NEW YORK -- Two nights after beating the New York Islanders outdoors, the New York Rangers didn't make too many changes when they faced off against them indoors. And like their Coors Light Stadium Series game at Yankee Stadium, they came away with an important division win.
Derick Brassard's goal with 7:46 left in regulation broke a tie and Henrik Lundqvist made 38 saves to lead the Rangers to a 4-1 victory at Madison Square Garden on Friday night.
Brian Boyle opened the scoring for the Rangers (30-23-3), who got an insurance goal from Brad Richards with 5:01 remaining and an empty-netter from Ryan McDonagh with one second left. They are in second place in the Metropolitan Division, four points ahead of the third-place Carolina Hurricanes.
Kyle Okposo scored in the second period for the Islanders (21-28-8), who have lost five in a row and are last in the division. Evgeni Nabokov stopped 33 shots.
The game featured a lot more scoring chances than their meeting on Wednesday, when the Rangers edged the Islanders 2-1 in the cold at Yankee Stadium. Sporting the same special uniforms they wore in the Bronx, the Rangers executed their game plan against a team they were facing for the third time in five games.
"Other than not needing the long johns, I can't think of any [changes]," coach Alain Vigneault said. "It was a lot of fun outside. I hope we get an opportunity to do it again. Playing inside this building in front of our fans, this is pretty good too."
The Garden crowd erupted when the Rangers took the lead with the teams tied 1-1 and playing 4-on-4. Forward Mats Zuccarello drew a delayed penalty on Cal Clutterbuck, but before the Islanders could touch the puck Brassard fired home a cross-ice pass from Marc Staal to break the tie on his ninth of the season. The assist was Staal's second of the game and highlighted a stretch that has seen him play some of his best hockey all season.
"Since Christmas, coming back off the [concussion] injury, I felt better. I just felt more confident and comfortable on the ice. I've been able to make the plays I am used to making," Staal said. "I think we're comfortable going into the third period like that. We have guys that can make big plays at big times and we were able to do that."
Richards provided one of those plays when he gave the Rangers some breathing room 2:45 later. He took a feed from Ryan Callahan at the blue line, raced in on a partial breakaway and beat Nabokov between the legs from inside the left circle for his 14th of the season. McDonagh found the empty net just before the final buzzer.
The three late goals came after the Islanders dominated the second period, outshooting the Rangers 19-6 and tying the game on Okposo's goal.
The Rangers survived a penalty to McDonagh at 12:23 but were unable to clear the zone after the defenseman returned to the ice and Calvin De Haan's point shot was deflected high by Callahan's stick, catching Lundqvist off-guard. The goaltender got a piece of the shot with his glove but couldn't control the puck, which bounced directly to Okposo at the left side of the crease. He quickly rifled a shot into an open net for his team-high 24th of the season with 5:32 left in the period.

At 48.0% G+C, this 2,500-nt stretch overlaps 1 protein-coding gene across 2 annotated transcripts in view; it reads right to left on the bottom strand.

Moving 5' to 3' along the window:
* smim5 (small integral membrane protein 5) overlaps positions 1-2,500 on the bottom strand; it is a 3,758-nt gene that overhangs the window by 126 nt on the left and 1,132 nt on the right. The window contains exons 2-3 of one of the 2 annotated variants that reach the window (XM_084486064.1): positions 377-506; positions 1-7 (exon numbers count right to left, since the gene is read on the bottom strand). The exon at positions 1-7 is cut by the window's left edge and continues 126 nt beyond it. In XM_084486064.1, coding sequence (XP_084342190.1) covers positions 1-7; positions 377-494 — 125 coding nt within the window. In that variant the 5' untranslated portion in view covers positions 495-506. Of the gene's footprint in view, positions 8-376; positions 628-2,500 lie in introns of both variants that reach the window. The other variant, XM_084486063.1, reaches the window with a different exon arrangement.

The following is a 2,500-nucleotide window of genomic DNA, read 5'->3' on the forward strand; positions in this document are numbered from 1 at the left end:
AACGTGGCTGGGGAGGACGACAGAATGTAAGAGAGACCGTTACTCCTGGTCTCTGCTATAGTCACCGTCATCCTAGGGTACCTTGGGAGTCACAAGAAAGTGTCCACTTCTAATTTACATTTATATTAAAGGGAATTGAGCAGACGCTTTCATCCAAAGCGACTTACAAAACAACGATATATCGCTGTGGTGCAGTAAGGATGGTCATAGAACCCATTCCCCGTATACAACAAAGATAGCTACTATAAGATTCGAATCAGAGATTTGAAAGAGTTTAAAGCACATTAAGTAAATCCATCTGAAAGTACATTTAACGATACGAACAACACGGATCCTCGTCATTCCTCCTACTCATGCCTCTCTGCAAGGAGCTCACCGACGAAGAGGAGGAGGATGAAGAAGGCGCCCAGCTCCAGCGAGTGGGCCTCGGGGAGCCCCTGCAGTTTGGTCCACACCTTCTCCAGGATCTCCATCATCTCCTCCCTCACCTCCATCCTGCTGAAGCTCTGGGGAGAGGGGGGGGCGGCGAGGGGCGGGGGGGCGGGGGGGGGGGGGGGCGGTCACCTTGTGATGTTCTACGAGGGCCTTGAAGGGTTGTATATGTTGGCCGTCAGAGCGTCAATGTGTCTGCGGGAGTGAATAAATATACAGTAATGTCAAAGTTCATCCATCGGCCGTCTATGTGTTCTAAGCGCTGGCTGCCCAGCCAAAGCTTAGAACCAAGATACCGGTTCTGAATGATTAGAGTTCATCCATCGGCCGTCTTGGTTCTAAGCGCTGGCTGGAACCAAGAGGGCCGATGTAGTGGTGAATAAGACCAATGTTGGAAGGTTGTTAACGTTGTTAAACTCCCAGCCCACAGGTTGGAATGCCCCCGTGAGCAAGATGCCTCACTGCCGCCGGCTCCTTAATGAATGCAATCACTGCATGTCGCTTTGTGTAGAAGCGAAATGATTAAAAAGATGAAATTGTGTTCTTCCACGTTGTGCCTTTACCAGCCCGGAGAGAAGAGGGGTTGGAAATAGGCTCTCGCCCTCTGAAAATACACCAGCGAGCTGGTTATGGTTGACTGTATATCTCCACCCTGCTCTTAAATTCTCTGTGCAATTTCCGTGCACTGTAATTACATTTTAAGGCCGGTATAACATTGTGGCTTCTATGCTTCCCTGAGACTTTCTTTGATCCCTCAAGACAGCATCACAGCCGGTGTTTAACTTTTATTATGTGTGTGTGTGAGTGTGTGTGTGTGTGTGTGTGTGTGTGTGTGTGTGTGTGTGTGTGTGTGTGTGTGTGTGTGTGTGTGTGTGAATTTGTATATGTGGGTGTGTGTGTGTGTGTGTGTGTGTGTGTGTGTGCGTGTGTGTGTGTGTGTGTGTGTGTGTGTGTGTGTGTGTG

The Islanders managed to even the score in the second, but they went into the second intermission wishing they could have put more past Lundqvist.
"I thought it was frustrating in the second period when Lundqvist made some big saves," Islanders coach Jack Capuano said. "Even in the first period he made a couple of big ones that were the difference. He is a great goaltender, but our goalie made some big saves as well."
Nabokov was tested early. A minute into the game, Rick Nash fought off defenseman Brian Strait curling around the right faceoff dot before firing a shot from the slot. Nabokov was able to stop and smother the puck before a spirited scrum ensued. He then stoned Callahan point-blank from the slot 38 seconds later and wound up stopping a hot Rangers team that registered the game's first six shots in the opening 1:38.
There was little Nabokov could do on Boyle's opening goal. After retrieving the puck at the blue line and drifting toward the middle, Staal fired a hard wrister that Boyle deflected to beat Nabokov high to the glove side at 3:29 for his first goal in 12 games. The play in front of the net was one Boyle admitted he's been practicing for some time.
"Since high school; I always practice those," said Boyle who has his first three-game point streak since April 2012 and has found success lately crashing the opposing net. "I think it's something I had to be proactive on. [Linemate Dominic Moore] has been trying to get pucks to the net. That's where you want to be when he's throwing them there."
Lundqvist kept the Rangers in front with 11 minutes remaining in the first. After skating down the right wing, Frans Nielsen found Josh Bailey all alone streaking down the left side. Lundqvist appeared to be out of the play, but he went post-to-post and stretched out his right pad to stone Bailey at the lip of the crease. It was just one of countless saves that earned the goaltender praise from his coach.
"That's as big as I've seen him come up for us this year," Vigneault said. "He made some unreal saves, permitted us to bring it to the third. Then we played a real solid third period."